Message from Bruce Pinkleton
Interim Dean of the Murrow College
More than 60 years ago, Edward R. Murrow had the courage to speak for the value of civil discourse and our nation’s principles during a time when doing so could result in personal harm.
In 1954, Murrow reminded viewers of timeless and fundamental principles that still ring true: “We must not confuse dissent with disloyalty. We must remember always that accusation is not proof and that conviction depends upon evidence and due process of law.”
Over the last several years, social media have significantly changed how we communicate and consume news and other forms of information. We see and experience this every day as we track news events in real time, follow headlines increasingly dominated by the Twitter feeds of prominent individuals or simply exchange photos with loved ones a continent away.
Even though methods of communication continue to transform our industries, Murrow’s approach, perspectives and standards are as relevant today as the day he first spoke them. Murrow is the standard bearer for courage, ethics and innovation in journalism. His dedication to truthful, accurate storytelling and his desire to educate the world about the events of his time continue to live on in the spirit of the Edward R. Murrow College of Communication.
It is with this understanding that College faculty members seek to expand Murrow’s legacy through their work. These efforts ultimately contribute to the national and international recognition of Washington State University and the Edward R. Murrow College of Communication as leaders in journalism and communication education and research. The efforts of Murrow faculty are reflected in world-class undergraduate and graduate educational programs, the establishment of collaborative educational and research partnerships, and excellence in research, ultimately honoring Murrow’s legacy.
In terms of student success, the Murrow College is committed to a skills-based, hands-on undergraduate curriculum preparing students for professional success. This is consistent with WSU’s pursuit of a transformative educational experience for its students and is reflected in applied coursework, internship opportunities, student mentoring by professionals, a continued emphasis on international learning opportunities and an increase in the student services programs available to students.
The proposal for a Murrow Center for Student Success has the potential to be a tremendous benefit to undergraduate students in their career preparation, for example, and is likely to be especially beneficial as a retention and preparation tool for first-generation college students. This center already has received more than $100,000 in donations.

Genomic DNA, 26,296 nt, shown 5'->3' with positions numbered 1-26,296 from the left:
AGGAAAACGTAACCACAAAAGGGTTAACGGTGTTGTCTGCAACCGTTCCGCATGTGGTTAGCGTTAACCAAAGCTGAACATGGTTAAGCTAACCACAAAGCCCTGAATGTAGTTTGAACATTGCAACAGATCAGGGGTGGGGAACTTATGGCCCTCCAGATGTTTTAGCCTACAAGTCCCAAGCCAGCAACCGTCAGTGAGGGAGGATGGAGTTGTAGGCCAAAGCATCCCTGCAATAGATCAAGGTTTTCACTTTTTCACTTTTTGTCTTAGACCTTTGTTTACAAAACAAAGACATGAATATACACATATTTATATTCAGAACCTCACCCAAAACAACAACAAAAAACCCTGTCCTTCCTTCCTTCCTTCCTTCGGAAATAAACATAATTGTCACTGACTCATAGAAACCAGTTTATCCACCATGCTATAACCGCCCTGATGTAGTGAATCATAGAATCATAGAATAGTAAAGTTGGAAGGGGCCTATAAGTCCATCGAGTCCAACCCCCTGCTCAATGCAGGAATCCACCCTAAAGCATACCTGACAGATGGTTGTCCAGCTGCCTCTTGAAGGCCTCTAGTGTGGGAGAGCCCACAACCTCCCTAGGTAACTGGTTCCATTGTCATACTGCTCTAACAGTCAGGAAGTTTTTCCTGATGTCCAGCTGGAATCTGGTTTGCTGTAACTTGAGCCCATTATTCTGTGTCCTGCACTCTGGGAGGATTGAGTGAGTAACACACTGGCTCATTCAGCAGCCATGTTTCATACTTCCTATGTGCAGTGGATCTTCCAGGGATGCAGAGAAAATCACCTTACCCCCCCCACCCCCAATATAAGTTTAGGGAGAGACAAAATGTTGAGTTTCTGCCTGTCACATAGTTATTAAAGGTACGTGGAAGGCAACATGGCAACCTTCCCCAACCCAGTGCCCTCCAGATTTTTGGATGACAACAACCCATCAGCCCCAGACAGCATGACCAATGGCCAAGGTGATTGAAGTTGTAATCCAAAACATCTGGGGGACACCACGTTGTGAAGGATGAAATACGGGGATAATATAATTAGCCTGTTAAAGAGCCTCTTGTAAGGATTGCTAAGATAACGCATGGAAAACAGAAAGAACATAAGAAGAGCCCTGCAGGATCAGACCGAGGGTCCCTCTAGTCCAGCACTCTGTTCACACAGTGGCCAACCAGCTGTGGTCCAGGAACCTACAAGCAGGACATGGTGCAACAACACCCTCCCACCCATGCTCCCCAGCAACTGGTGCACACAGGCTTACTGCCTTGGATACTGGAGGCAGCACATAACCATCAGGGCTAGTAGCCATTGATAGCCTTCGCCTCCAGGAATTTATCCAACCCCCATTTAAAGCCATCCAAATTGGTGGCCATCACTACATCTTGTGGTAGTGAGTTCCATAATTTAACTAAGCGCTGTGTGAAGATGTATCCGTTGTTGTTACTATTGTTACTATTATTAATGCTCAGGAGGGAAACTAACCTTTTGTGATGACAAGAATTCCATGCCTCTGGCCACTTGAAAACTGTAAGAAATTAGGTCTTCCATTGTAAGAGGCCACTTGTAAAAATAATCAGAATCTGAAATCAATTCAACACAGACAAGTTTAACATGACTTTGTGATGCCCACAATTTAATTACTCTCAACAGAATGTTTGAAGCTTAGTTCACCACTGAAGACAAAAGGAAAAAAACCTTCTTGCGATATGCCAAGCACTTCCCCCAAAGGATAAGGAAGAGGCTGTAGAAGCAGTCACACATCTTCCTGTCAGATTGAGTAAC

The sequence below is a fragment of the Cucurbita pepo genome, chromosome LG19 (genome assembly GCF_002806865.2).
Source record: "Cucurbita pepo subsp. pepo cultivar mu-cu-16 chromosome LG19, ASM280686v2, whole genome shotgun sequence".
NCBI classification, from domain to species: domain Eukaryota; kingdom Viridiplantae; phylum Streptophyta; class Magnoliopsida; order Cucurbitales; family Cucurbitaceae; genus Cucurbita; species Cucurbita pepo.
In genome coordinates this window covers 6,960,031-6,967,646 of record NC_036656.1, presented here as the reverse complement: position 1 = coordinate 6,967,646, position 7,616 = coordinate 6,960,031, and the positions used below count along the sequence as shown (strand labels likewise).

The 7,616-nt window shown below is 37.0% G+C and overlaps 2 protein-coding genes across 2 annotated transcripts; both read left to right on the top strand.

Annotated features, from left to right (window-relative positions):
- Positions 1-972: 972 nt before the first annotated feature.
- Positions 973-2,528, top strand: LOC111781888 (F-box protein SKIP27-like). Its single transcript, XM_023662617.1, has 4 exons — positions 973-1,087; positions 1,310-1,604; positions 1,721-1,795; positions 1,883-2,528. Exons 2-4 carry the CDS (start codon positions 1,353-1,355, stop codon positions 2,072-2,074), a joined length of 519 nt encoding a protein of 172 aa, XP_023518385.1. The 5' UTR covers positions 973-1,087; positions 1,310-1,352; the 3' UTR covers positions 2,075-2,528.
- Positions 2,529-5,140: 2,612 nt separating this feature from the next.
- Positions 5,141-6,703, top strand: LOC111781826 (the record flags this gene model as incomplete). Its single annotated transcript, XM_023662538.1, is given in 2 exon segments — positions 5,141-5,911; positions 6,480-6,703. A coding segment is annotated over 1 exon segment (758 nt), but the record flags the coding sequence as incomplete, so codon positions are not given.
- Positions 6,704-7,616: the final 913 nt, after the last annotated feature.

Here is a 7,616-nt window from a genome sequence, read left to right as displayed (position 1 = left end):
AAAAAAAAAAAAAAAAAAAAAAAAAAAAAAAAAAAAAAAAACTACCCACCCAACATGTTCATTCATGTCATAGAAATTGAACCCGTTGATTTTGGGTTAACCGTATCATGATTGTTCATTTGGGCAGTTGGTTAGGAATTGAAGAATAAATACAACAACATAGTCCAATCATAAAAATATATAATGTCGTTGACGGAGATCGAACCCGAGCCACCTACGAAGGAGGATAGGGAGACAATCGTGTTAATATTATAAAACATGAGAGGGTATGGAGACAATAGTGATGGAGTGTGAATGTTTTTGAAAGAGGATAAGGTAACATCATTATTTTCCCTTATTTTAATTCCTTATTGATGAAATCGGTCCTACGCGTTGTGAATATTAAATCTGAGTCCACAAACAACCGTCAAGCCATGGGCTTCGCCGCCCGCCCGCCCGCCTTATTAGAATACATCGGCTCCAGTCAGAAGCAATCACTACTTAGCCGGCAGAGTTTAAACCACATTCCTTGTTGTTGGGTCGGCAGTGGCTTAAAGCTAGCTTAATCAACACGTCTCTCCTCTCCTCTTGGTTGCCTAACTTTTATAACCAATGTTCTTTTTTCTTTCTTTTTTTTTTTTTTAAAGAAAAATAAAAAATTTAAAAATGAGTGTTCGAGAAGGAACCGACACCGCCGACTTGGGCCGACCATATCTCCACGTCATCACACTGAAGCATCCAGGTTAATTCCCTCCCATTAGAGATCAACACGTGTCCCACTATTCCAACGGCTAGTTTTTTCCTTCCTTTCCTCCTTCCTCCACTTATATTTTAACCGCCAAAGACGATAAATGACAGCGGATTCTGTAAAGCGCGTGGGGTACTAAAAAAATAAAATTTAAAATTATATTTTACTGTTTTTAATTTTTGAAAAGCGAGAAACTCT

In addition, the Murrow College is developing three academic departments and faculty members are producing a sports communication minor and a variety of other academic programs. As educational opportunities grow, students continue to receive hands-on learning opportunities. Students already are receiving field-production experience in sports and public affairs, for example. These opportunities will increase with a recent donation allowing the purchase of a new digital broadcasting unit. This unit will provide an opportunity for students from multiple classes to gain hands-on experience livestreaming sports, news, cultural programming and other events.
Murrow students also are participating in the Boeing Scholars and Harold Frank Entrepreneurship programs. These collaborative, team-based learning opportunities partner Murrow students with students in the Carson College of Business and the Voiland College of Engineering to gain applied learning experiences solving real-world problems.
We have developed new Integrated Strategic Communication programs in Vancouver and online, to join our burgeoning program in Everett. Already, nearly one-third of students on the Everett campus are Murrow students. In addition, Murrow’s Vancouver program started in spring 2017 with 23 students and is likely to grow to more than 40 students by fall 2017. Our desire is to provide students in these programs with unique and competitive educational opportunities helping them develop skills appealing to technology-based employers. These programs will satisfy the increased need for communication professionals in the technology-rich, Seattle and Portland-Vancouver areas, for example.
Given the establishment of the Elson S. Floyd College of Medicine, we are leveraging faculty expertise in health communication to build strategic partnerships for research and grant activities with health-sciences faculty members. In fact, we recently received funding for an endowment to support such research. In addition, Murrow College faculty members continue to produce outstanding research in areas such as political communication, science and risk communication, and media psychology. This semester, the Murrow College established a virtual reality lab in Jackson Hall. Ultimately, these efforts will build and strengthen graduate programs in Pullman and on the global campus.
While there are a number of challenges and we have more work to do, Murrow College faculty members are dedicated to educating innovative, ethical, and socially responsible communication professionals and scholars. This education will help students develop a commitment to lifelong learning. They will possess the technical, analytical and critical thinking skills necessary to assume positions of leadership as methods of communication and digital communication technology continue to transform our lives and industries. Ultimately, Murrow’s approach, perspectives and standards continue to inform our purpose and methods. At the Edward R. Murrow College of Communication, they maintain as much relevance today as the day he first spoke them.
Bruce Pinkleton, Ph.D.
Edward R. Murrow College of Communication